US 4748070 A
Tear strength of biaxially oriented polypropylene film is increased by laminating thereto a fibrous web of polypropylene fiber under conditions whereby the orientation of the film is retained.
1. A high tear strength film comprised of a base film of biaxially oriented polypropylene having on one of its surfaces a layer of a lower melting polymer and, thermally bonded to said lower melting polymer layer, and coextensive with the biaxially oriented film, a fibrous polypropylene web, said web being bonded to the lower melting polymer layer in about 10 to 50% of the total surface area of the web.
2. The high tear strength film of claim 1 wherein the fibrous web has a weight of about 10 to 40 grams per square yard.
3. The high tear strength film of claim 2 wherein the fibrous web is a nonwoven polypropylene fabric.
4. The high tear strength film of claim 2 wherein the fibrous web is a polypropylene bonded staple fiber scrim.
This invention relates to novel films of polypropylene having desirably improved properties compared to heretofore known polypropylene films. Specifically, it relates to polypropylene films having high tear strength in both the longitudinal and transverse directions.
Polypropylene films have captured an ever-increasing share of the synthetic polymer film market in recent years. Food packaging and shrink wrap applications are examples of areas where polypropylene films have made substantial market penetration. Good tensile strength, tensile modulus and moisture vapor impermeability are desirable properties which make polypropylene particularly suitable for these applications.
Biaxially oriented polypropylene film is, however, hampered by having low tear strength. This is particularly the case in the longitudinal direction, the direction of initial orientation, which causes linear orientation of the polymer molecules. In the transverse direction, tear strength is somewhat better, but it is still not good.
The low tear strength of biaxially oriented polypropylene film has precluded its use in most applications where it will be subjected to rough handling. Accordingly, it is limited to relatively light duty applications such as the aforementioned food packaging and shrink wrap uses. In uses where rough handling is likely to be encountered, the likelihood of the film being punctured or of a tear being initiated is greater. A tear, once initiated, tends to propagate readily, destroying the integrity of the film.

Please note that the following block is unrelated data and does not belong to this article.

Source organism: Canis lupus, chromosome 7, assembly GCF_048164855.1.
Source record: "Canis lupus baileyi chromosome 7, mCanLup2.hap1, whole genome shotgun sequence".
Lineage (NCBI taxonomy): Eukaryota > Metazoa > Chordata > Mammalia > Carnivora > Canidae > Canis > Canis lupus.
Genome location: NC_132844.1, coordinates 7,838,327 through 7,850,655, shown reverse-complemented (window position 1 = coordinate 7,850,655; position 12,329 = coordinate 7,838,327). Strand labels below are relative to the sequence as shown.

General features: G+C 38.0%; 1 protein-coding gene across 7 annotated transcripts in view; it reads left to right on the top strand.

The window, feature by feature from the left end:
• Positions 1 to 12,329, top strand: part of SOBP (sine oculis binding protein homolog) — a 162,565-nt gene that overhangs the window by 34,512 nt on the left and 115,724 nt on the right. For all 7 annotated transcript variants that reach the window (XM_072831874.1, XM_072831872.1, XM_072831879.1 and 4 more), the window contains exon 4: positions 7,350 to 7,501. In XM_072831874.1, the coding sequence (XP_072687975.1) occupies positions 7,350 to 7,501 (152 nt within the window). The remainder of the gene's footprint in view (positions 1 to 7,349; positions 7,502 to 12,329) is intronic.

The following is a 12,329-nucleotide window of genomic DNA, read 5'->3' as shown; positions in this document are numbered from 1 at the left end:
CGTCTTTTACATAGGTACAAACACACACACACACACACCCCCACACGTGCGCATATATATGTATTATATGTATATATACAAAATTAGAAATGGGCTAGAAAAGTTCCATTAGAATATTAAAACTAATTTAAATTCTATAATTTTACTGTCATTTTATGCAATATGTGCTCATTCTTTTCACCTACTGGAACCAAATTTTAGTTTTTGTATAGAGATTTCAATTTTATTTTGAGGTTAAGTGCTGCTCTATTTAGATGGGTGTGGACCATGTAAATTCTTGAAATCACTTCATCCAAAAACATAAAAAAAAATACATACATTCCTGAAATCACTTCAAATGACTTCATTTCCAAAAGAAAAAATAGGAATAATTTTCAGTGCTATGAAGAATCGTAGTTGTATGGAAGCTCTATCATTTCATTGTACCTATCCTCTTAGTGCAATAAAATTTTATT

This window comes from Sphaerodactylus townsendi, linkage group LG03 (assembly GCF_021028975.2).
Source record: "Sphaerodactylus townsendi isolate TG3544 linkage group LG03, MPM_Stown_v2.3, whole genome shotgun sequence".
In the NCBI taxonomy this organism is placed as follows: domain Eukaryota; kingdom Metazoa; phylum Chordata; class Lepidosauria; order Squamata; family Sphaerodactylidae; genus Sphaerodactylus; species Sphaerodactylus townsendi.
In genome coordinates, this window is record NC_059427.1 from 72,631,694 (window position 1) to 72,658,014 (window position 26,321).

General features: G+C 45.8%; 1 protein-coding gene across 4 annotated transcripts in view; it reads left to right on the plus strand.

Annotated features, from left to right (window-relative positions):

It is the object of this invention to provide a film of biaxially oriented polypropylene which has good tear strength in both the longitudinal and transverse directions while retaining, to a great degree, the desirable tensile properties which are normally associated with biaxially oriented polypropylene film.
In another aspect, the invention provides a method of preparing a polypropylene film having improved tear strength.
In accordance with this invention, there is provided a high tear strength film comprised of a base film of biaxially oriented polypropylene having on one of its surfaces a layer of a lower melting polymer and, thermally bonded to said lower melting polymer layer, and coextensive with the biaxially oriented film, a fibrous polypropylene web.
Craig, in U.S. Pat. No. 4,348,444, teaches preparation of a fibrous, permeable structure wherein a net structure is plied with an oriented butene-1---propylene copolymer and fused therewith. The heat applied to effect fusion deorients the film causing it to shrink and flow into the openings of the netting. If the netting is applied to both sides of the film, the film fuses the two layers of netting to each other.
Craig, in U.S. Pat. No. 4,348,445, teaches preparation of a film structure comprising an unoriented butene-1---propylene copolymer layer reinforced by fusing a layer of polypropylene netting to one or both sides thereof.
The invention contemplates the preparation of reinforced polypropylene film structures which retain, to a considerable degree, the desirable properties of conventional biaxially oriented polypropylene film, while exhibiting substantially increased tear strength. Since the film is exposed to heat and pressure in the process of bonding the film and fiber, there can be some adverse effect on tensile properties, but tensile properties, i.e., tensile strength, elongation and modulus, remain better than are exhibited by other fiber reinforced films.